The race for the No. 1 draft pick could come to an end in Week 16. Cleveland enters the final two games with a one-game lead, but as I found out first-hand 28 years ago, anything can happen.
I love this time of year because almost every game, for better or worse, has real meaning. If you're one of the 32 teams, you're either positioning for the playoffs or the draft, or teetering between the two. It's one of the beauties of the NFL, an intended consequence set up by Pete Rozelle that no other league can replicate.
I look back on my career with the Dallas Cowboys with a lot of fond memories. The championships, of course, come to mind quickly, but the drafts and the circumstances leading up to them have been just as memorable.
None more so than in 1989 when we selected Troy Aikman with the first overall pick. There are interesting comparisons to what is going on this season. While there is no Aikman in the 2017 draft, the race for the No. 1 pick is going down to the wire.
With two weeks remaining in the 1988 season, things did not look promising for us. Green Bay (2-12) essentially had a one-game lead going into Week 15 because they owned a tiebreaker. We also were sitting at 2-12 after losing to Cleveland in Week 14 -- our 10th straight defeat -- but because of the tiebreaker, we had pretty much conceded the top pick.
But the Packers went and did something no one saw coming -- they won out, beating Minnesota at home and upsetting heavily favored Phoenix on the road in the final week. Our Week 15 victory over Washington gave us what looked like an insurmountable deficit, but our loss to division-winner Philadelphia in the finale, paired with Green Bay's win over the Cardinals a day earlier, unexpectedly handed us the No. 1 pick and eventually Aikman, while altering the course of the next two decades for both franchises.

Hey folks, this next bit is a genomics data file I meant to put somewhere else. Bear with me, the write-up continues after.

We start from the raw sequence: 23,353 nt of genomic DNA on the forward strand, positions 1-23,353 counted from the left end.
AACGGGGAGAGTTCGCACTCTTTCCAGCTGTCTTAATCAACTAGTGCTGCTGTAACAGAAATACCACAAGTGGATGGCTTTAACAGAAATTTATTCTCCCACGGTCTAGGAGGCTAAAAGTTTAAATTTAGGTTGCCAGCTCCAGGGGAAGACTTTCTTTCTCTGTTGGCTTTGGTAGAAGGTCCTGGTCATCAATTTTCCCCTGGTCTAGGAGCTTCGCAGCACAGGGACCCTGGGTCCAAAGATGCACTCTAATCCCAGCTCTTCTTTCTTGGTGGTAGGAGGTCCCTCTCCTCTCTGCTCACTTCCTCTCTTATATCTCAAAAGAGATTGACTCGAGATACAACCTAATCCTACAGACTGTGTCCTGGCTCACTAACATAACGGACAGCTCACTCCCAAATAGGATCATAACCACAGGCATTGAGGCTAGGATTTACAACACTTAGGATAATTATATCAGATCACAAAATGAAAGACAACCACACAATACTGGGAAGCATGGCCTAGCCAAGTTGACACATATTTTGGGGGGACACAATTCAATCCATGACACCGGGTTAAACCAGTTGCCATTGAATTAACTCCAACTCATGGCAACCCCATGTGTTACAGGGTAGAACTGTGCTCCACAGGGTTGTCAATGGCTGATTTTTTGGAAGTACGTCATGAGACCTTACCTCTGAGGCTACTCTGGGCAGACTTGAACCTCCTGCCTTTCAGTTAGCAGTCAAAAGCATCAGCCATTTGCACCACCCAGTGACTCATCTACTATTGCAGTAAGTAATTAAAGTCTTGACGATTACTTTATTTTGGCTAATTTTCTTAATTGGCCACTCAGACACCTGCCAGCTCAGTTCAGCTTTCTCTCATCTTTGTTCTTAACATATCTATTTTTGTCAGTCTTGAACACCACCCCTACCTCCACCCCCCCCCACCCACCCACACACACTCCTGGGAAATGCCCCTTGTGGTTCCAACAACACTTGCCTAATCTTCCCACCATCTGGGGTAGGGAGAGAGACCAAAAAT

Namely, that Aikman wasn't a slam-dunk choice by everyone in our organization. There was another name being bandied about, and it wasn't Deion or Barry Sanders, or Derrick Thomas -- three of four top-five picks that year who are in the Pro Football Hall of Fame (Aikman, of course, is the other). Also under consideration for the Cowboys was Tony Mandarich, the massive offensive tackle from Michigan State who went to Green Bay with the No. 2 pick and went on to become one of the league's poster boys for all-time draft busts (more on that later).